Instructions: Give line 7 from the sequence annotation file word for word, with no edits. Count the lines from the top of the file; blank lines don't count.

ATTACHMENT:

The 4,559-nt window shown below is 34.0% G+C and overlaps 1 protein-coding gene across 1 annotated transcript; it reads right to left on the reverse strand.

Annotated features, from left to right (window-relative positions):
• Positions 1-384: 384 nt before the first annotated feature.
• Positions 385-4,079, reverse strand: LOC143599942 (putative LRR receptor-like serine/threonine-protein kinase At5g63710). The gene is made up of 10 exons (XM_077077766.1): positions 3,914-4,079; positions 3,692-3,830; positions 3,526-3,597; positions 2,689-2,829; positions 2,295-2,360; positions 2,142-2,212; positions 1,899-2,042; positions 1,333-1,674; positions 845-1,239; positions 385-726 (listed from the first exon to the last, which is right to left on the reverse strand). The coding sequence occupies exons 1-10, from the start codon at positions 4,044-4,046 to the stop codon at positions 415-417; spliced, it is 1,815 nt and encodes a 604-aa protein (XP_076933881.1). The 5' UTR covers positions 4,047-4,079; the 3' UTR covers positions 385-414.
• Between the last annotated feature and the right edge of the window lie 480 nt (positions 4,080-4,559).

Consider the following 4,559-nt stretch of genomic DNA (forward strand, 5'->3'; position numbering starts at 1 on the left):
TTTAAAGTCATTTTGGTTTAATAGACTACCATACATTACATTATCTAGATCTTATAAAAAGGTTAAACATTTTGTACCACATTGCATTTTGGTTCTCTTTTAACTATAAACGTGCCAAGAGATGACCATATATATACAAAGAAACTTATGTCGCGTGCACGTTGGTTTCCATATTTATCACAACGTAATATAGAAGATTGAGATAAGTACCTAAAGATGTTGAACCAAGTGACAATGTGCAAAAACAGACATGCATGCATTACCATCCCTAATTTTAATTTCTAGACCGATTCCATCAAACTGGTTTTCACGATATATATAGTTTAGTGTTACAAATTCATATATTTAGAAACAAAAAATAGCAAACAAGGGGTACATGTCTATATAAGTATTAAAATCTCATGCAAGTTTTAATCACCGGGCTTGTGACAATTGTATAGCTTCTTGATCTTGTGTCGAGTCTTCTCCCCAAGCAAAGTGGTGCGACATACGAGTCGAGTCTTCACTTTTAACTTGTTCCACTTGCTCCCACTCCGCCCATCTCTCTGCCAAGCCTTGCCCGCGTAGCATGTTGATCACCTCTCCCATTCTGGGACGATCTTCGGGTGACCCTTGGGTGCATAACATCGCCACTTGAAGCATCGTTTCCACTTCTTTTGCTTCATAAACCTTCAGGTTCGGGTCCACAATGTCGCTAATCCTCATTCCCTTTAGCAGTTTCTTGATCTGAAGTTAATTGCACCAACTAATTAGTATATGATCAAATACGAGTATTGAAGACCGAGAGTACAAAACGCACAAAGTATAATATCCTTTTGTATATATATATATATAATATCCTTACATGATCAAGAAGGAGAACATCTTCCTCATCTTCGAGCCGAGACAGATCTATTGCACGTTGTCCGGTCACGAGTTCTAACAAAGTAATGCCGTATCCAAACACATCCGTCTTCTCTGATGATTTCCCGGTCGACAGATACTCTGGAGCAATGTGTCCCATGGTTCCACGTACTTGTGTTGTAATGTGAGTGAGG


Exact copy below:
TTTAAAGTCATTTTGGTTTAATAGACTACCATACATTACATTATCTAGATCTTATAAAAAGGTTAAACATTTTGTACCACATTGCATTTTGGTTCTCTTTTAACTATAAACGTGCCAAGAGATGACCATATATATACAAAGAAACTTATGTCGCGTGCACGTTGGTTTCCATATTTATCACAACGTAATATAGAAGATTGAGATAAGTACCTAAAGATGTTGAACCAAGTGACAATGTGCAAAAACAGACATGCATGCATTACCATCCCTAATTTTAATTTCTAGACCGATTCCATCAAACTGGTTTTCACGATATATATAGTTTAGTGTTACAAATTCATATATTTAGAAACAAAAAATAGCAAACAAGGGGTACATGTCTATATAAGTATTAAAATCTCATGCAAGTTTTAATCACCGGGCTTGTGACAATTGTATAGCTTCTTGATCTTGTGTCGAGTCTTCTCCCCAAGCAAAGTGGTGCGACATACGAGTCGAGTCTTCACTTTTAACTTGTTCCACTTGCTCCCACTCCGCCCATCTCTCTGCCAAGCCTTGCCCGCGTAGCATGTTGATCACCTCTCCCATTCTGGGACGATCTTCGGGTGACCCTTGGGTGCATAACATCGCCACTTGAAGCATCGTTTCCACTTCTTTTGCTTCATAAACCTTCAGGTTCGGGTCCACAATGTCGCTAATCCTCATTCCCTTTAGCAGTTTCTTGATCTGAAGTTAATTGCACCAACTAATTAGTATATGATCAAATACGAGTATTGAAGACCGAGAGTACAAAACGCACAAAGTATAATATCCTTTTGTATATATATATATATAATATCCTTACATGATCAAGAAGGAGAACATCTTCCTCATCTTCGAGCCGAGACAGATCTATTGCACGTTGTCCGGTCACGAGTTCTAACAAAGTAATGCCGTATCCAAACACATCCGTCTTCTCTGATGATTTCCCGGTCGACAGATACTCTGGAGCAATGTGTCCCATGGTTCCACGTACTTGTGTTGTAATGTGAGTGAGG